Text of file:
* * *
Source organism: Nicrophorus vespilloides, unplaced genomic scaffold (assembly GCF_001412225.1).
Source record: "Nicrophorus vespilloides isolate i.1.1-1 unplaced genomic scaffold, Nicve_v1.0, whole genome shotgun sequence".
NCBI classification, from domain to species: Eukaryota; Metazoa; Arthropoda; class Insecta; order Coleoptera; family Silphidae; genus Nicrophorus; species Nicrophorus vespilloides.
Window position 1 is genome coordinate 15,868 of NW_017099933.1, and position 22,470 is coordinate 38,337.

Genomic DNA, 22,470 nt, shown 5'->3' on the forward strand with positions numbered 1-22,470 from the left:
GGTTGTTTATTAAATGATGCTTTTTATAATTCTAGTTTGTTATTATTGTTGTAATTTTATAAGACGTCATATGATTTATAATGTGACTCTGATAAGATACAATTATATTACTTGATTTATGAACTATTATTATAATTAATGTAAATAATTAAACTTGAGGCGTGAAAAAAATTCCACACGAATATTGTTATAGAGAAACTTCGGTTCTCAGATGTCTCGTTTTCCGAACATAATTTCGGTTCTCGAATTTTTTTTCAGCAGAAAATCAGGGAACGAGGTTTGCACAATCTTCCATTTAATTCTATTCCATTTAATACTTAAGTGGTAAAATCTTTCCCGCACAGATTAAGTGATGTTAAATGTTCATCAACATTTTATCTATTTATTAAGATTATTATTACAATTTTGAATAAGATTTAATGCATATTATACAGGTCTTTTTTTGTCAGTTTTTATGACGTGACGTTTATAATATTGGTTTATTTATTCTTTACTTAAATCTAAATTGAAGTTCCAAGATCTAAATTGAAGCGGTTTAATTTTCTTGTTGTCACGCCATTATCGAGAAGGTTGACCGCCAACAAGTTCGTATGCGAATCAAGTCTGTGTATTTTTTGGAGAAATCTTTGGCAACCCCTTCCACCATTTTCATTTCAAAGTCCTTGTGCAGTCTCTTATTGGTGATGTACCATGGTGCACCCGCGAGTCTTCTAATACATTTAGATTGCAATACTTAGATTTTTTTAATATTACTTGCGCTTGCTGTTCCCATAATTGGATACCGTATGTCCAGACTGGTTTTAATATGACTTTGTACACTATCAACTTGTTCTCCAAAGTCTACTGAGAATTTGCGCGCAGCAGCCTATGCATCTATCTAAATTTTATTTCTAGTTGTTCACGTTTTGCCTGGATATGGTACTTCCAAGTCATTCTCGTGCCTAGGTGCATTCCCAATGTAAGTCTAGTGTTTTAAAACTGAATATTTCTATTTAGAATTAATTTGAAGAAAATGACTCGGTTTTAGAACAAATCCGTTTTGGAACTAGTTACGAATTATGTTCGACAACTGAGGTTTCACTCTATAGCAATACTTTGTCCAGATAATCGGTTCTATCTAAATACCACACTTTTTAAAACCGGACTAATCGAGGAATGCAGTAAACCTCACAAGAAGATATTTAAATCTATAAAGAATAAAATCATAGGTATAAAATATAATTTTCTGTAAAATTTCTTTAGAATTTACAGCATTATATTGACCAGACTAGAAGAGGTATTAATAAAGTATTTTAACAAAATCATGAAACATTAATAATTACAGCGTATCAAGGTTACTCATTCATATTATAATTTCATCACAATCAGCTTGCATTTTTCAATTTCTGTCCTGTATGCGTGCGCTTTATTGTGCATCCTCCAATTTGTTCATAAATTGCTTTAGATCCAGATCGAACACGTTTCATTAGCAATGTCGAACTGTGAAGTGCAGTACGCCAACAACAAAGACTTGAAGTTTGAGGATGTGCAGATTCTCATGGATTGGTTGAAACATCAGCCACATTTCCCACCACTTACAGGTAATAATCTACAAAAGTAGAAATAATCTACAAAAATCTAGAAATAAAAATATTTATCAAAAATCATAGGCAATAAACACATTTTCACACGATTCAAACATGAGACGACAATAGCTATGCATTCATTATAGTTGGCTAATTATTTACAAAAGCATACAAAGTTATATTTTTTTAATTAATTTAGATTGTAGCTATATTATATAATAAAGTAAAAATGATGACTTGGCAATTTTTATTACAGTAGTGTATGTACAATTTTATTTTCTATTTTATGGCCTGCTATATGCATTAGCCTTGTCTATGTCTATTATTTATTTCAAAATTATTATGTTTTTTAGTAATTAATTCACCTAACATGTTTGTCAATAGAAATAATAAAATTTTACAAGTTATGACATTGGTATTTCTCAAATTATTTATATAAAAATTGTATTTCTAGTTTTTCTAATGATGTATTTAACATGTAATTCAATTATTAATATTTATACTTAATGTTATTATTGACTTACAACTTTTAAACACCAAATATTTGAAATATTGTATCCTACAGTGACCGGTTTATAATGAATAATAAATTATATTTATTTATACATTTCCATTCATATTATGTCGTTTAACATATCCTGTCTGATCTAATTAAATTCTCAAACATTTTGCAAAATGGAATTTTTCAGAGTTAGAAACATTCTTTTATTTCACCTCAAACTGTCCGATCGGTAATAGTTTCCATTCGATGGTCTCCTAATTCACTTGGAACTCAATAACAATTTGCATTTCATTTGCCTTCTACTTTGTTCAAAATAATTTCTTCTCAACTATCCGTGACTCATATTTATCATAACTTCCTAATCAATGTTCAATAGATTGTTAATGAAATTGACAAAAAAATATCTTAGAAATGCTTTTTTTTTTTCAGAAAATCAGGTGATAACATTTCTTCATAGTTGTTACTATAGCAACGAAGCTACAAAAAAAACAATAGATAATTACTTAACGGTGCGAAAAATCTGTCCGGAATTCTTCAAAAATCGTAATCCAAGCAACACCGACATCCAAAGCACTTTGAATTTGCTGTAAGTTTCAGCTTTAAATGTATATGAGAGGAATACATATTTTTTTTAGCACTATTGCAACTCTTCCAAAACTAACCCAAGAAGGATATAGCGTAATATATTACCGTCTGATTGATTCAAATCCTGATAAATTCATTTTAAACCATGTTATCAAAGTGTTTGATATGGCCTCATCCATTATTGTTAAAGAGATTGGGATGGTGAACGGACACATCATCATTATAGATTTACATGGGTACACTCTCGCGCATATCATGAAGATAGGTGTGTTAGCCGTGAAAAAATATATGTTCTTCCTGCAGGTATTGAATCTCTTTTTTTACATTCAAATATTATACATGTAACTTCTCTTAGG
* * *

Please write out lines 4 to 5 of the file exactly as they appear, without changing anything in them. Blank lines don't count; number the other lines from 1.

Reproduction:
Window position 1 is genome coordinate 15,868 of NW_017099933.1, and position 22,470 is coordinate 38,337.

Genomic DNA, 22,470 nt, shown 5'->3' on the forward strand with positions numbered 1-22,470 from the left: